FFHS-NEWS 1911 Census Infirmity column now available
News from the Federation of Family History Societies
ffhs-news at ffhs-lists.org.uk
Fri Jan 6 10:41:35 CET 2012
Thank you to Amy Sell of Findmypast for the following press release.
PICTURE OF LIFE IN 1911 IS COMPLETED AS REMAINING 1911 CENSUS RECORDS GO ONLINE
The ‘infirmities’ column is released online for the first time, detailing people’s health conditions
‘Lunatic’ and ‘imbecile’ popularly used, reflecting a different kind of society
Unusual entries: ’old age’, ‘voteless’, ‘bald’ and ‘short of cash’
Thefinal, missing column of data from the 1911 census, which detailsindividuals’ infirmities is today released for the very first time at www.findmypast.co.uk and www.1911census.co.uk,the family history websites which first launched the 1911 census threeyears ago in 2009 in association with The National Archives.
Theinfirmity column details wide-ranging descriptions of peoples’ healthconditions as perceived and hand-written by the head of the householdon the night of Sunday 2 April 1911. Under data protection regulations,this sensitive information has remained closed until now.
A less ‘politically correct’ society
‘Lunatic’,‘imbecile’ and ‘feeble-minded’ are some of the most commonly usedentries reflecting an era before such terminology was deemedunacceptable. The census in fact prompts the respondent to record if aperson is ‘totally deaf’, ‘deaf and dumb’, ‘totally blind’, ‘lunatic’,‘imbecile’ or ‘feeble-minded.’
5 most common ‘infirmities’ recorded in 1911:
Deaf and dumb
However,not all the entries are negative or insensitive. The 1911 records alsoreflect the humour and curious family dynamics from a century ago - nottoo dissimilar to what we know now in 2012. One extraordinary recorddetails a Mr John Underwood from Hastings recording his children as‘quarrelsome’, ‘stubborn’, ‘greedy’, ‘vain’ and ‘noisy’. He evenrecords himself as ‘bad-tempered’ and his wife as suffering from a ‘long tongue’.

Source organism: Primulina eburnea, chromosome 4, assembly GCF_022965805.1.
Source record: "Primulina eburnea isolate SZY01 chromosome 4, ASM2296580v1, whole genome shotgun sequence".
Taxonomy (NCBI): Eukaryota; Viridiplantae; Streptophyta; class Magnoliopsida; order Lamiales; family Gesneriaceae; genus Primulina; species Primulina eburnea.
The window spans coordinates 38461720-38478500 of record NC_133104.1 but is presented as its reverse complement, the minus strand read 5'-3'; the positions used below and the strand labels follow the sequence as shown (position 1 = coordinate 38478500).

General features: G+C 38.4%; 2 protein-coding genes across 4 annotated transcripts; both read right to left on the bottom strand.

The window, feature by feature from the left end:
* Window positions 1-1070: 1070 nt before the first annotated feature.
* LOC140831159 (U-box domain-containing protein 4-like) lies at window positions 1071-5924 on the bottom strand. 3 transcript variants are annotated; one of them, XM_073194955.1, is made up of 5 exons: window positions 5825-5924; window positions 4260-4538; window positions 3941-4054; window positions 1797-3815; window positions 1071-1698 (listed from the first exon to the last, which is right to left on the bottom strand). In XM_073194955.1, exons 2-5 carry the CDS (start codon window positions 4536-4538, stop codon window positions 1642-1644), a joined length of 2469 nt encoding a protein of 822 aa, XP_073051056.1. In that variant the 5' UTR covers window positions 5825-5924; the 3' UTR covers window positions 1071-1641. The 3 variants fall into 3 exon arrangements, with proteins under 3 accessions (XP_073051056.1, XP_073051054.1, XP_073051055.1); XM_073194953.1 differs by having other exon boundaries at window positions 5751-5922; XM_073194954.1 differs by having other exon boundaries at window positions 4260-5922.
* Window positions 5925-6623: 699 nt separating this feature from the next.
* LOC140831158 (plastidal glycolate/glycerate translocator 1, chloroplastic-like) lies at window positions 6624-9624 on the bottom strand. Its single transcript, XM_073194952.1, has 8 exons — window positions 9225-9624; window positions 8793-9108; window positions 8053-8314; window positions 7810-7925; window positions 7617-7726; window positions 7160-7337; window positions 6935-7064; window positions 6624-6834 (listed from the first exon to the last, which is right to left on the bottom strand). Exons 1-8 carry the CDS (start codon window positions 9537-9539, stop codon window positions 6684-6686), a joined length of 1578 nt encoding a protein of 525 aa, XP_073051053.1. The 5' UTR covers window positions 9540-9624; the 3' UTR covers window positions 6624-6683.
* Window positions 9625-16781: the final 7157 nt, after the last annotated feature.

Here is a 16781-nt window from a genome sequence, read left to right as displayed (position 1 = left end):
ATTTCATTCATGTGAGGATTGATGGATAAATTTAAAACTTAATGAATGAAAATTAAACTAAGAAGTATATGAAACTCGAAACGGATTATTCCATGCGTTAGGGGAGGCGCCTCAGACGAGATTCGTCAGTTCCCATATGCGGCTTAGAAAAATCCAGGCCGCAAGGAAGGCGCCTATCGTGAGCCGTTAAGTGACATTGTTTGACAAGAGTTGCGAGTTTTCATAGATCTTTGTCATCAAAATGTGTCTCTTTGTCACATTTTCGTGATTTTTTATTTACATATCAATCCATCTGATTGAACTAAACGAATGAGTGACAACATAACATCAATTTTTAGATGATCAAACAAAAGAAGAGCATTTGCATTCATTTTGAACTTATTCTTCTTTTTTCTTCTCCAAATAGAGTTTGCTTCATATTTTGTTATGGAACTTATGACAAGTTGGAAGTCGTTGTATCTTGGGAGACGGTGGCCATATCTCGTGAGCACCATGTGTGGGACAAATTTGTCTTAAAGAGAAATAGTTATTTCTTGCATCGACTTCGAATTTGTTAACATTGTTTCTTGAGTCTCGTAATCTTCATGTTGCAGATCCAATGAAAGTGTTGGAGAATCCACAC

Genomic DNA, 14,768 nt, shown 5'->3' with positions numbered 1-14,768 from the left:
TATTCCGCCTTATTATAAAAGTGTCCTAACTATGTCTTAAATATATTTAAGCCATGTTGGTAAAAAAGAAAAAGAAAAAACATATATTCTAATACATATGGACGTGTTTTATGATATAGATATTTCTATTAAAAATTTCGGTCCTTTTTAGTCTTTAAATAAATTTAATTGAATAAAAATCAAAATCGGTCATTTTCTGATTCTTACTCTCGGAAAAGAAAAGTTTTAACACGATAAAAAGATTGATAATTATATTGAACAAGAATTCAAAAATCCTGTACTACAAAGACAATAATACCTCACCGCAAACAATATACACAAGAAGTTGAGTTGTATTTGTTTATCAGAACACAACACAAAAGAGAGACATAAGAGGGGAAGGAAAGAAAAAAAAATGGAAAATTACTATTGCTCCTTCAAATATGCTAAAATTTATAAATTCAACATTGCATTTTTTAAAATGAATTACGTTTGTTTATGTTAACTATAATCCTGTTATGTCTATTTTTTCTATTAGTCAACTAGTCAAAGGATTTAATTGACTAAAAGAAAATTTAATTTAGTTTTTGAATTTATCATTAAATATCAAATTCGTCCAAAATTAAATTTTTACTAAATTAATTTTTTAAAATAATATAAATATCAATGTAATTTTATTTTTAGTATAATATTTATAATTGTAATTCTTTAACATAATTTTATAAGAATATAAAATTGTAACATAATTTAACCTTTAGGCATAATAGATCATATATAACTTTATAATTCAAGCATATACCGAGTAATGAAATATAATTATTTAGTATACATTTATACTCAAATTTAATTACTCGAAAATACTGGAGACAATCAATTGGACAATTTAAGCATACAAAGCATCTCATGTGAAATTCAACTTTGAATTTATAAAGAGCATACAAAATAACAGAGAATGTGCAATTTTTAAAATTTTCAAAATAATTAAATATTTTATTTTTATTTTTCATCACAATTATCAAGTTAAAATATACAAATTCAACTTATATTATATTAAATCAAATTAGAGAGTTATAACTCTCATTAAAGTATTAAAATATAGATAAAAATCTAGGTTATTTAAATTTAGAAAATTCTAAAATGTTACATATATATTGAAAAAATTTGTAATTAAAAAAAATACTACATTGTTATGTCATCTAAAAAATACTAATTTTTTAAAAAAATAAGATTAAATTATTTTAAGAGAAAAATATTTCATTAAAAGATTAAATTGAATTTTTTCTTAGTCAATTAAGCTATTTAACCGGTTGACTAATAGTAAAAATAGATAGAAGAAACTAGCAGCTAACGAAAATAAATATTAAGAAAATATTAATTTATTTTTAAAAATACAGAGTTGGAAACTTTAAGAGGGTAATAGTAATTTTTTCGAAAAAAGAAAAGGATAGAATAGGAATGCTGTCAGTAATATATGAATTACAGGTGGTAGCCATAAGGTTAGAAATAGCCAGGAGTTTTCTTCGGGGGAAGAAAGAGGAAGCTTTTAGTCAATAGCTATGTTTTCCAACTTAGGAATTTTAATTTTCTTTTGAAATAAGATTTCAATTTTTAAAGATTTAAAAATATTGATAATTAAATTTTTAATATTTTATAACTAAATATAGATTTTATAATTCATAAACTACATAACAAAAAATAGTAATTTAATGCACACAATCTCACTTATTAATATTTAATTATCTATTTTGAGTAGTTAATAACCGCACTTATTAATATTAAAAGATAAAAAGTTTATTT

Anotherunusual entry is from Thomas Wallace Young, who was described as being‘bald and toothless’, helping us picture exactly what he looked like.William Robert Arnold from Yorkshire commented on his financial statusin 1911 by recording his infirmity as being ‘short of cash’.
Suffragette labels ‘voteless’ as her infirmity
The cause of the suffragettes is also illustrated within the new records, with some women listing their infirmitiesas not having the vote or not being enfranchised. For example, fourwomen living in the same household recorded their infirmities as‘voteless, therefore classed with idiots and children’.
Infirmities? ‘None, thank God’
Somechose to make a note of their good health instead of the healthproblems the form enquired about, such as ‘well’, ‘healthy’, ‘sane’,‘alright’ and even ‘perfect’. Evelyn Baker and her family from Leedswere recorded in the census by their father Addiman Parkin Barker assimply being ‘alive’. Seventy-two entries simply say ‘none, thank God’.
10 unusual infirmities in the records:
Bald and toothless
Short of cash
Connections between infirmity and profession
Acorrelation between infirmity and occupation can also be identified insome cases. The biggest source of employment for blind men and womenwas basket-weaving. Other trades for blind men were musicians ormusical instrument makers. Women who were ‘deaf and dumb’ were oftenemployed within the textile or garment trades, or in domestic service,while men were most likely to be labourers.
Debra Chatfield, family historian at findmypast.co.uk, said:“The infirmities column is the last piece of the jigsaw completing the1911 census. This column alone provides a fascinating insight into lifea hundred years ago. It not only reflectshealthconditions, but also a time before society became aware ofpolitical-correctness and certain terminology was deemed acceptable. Inthe more unusual entries we also get a wonderful sense ofpost-Edwardian humour, society and family dynamics at this time.
“Researchingyour family history is a fascinating way to learn about your ancestors.The 1911 census records include detail about occupations, housingarrangements and social status and you are also able to see a copy ofthe handwritten record itself.”
Audrey Collins, Family History records specialist at The National Archives, said:“The information in the ‘infirmities’ column being released today helpsadd an extra dimension to the picture of our ancestors’ lives in 1911.We have to remember that the census returns were completed by relativesliving in the same house who for the most part had no specialistmedical knowledge. Their descriptions provide us with a clue as to howeach individual was viewed by other family members, although many wouldhave been reluctant to admit that their relatives suffered from anydefect.”
FFHS Archives Liaison Officer
archives.liaison at ffhs.org.uk
The Federation of Family History Societies is a Company Limited by Guarantee
Company Number 2930189 (England & Wales) - Registered Charity Number 1038721
Registered Office: Artillery House, 15 Byrom Street, Manchester, England M3 4PF
-------------- next part --------------
An HTML attachment was scrubbed...
More information about the ffhs-news